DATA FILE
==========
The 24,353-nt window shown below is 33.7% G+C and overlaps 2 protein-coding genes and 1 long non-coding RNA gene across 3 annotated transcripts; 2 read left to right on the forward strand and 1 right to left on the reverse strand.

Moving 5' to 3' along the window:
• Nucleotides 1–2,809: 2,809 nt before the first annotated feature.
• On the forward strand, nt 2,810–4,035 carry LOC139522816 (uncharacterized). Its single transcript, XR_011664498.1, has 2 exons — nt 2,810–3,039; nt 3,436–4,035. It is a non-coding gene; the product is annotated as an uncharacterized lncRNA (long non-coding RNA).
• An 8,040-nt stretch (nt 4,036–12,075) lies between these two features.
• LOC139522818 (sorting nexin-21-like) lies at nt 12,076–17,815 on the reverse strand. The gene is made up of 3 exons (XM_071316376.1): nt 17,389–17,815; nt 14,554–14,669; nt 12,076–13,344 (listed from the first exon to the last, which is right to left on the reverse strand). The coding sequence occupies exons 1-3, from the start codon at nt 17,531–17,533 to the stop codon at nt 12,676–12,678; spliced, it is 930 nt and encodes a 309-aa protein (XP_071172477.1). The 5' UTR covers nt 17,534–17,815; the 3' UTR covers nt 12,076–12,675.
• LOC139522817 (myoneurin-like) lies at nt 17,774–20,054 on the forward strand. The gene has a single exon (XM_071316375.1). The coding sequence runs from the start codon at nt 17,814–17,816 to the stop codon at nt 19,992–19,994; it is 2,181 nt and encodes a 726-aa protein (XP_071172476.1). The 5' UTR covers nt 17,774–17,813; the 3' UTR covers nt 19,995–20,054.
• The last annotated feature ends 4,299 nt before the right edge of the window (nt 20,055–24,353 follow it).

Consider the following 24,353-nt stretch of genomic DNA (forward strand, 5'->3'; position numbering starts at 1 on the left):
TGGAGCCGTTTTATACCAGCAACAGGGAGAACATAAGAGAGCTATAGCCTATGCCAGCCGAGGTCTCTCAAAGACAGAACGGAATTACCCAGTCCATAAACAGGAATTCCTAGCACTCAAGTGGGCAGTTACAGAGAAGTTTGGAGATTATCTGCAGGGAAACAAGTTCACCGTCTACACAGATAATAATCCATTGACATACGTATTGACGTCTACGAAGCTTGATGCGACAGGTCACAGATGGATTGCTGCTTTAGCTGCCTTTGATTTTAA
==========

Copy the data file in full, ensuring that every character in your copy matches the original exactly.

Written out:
The 24,353-nt window shown below is 33.7% G+C and overlaps 2 protein-coding genes and 1 long non-coding RNA gene across 3 annotated transcripts; 2 read left to right on the forward strand and 1 right to left on the reverse strand.

Moving 5' to 3' along the window:
• Nucleotides 1–2,809: 2,809 nt before the first annotated feature.
• On the forward strand, nt 2,810–4,035 carry LOC139522816 (uncharacterized). Its single transcript, XR_011664498.1, has 2 exons — nt 2,810–3,039; nt 3,436–4,035. It is a non-coding gene; the product is annotated as an uncharacterized lncRNA (long non-coding RNA).
• An 8,040-nt stretch (nt 4,036–12,075) lies between these two features.
• LOC139522818 (sorting nexin-21-like) lies at nt 12,076–17,815 on the reverse strand. The gene is made up of 3 exons (XM_071316376.1): nt 17,389–17,815; nt 14,554–14,669; nt 12,076–13,344 (listed from the first exon to the last, which is right to left on the reverse strand). The coding sequence occupies exons 1-3, from the start codon at nt 17,531–17,533 to the stop codon at nt 12,676–12,678; spliced, it is 930 nt and encodes a 309-aa protein (XP_071172477.1). The 5' UTR covers nt 17,534–17,815; the 3' UTR covers nt 12,076–12,675.
• LOC139522817 (myoneurin-like) lies at nt 17,774–20,054 on the forward strand. The gene has a single exon (XM_071316375.1). The coding sequence runs from the start codon at nt 17,814–17,816 to the stop codon at nt 19,992–19,994; it is 2,181 nt and encodes a 726-aa protein (XP_071172476.1). The 5' UTR covers nt 17,774–17,813; the 3' UTR covers nt 19,995–20,054.
• The last annotated feature ends 4,299 nt before the right edge of the window (nt 20,055–24,353 follow it).

Consider the following 24,353-nt stretch of genomic DNA (forward strand, 5'->3'; position numbering starts at 1 on the left):
TGGAGCCGTTTTATACCAGCAACAGGGAGAACATAAGAGAGCTATAGCCTATGCCAGCCGAGGTCTCTCAAAGACAGAACGGAATTACCCAGTCCATAAACAGGAATTCCTAGCACTCAAGTGGGCAGTTACAGAGAAGTTTGGAGATTATCTGCAGGGAAACAAGTTCACCGTCTACACAGATAATAATCCATTGACATACGTATTGACGTCTACGAAGCTTGATGCGACAGGTCACAGATGGATTGCTGCTTTAGCTGCCTTTGATTTTAA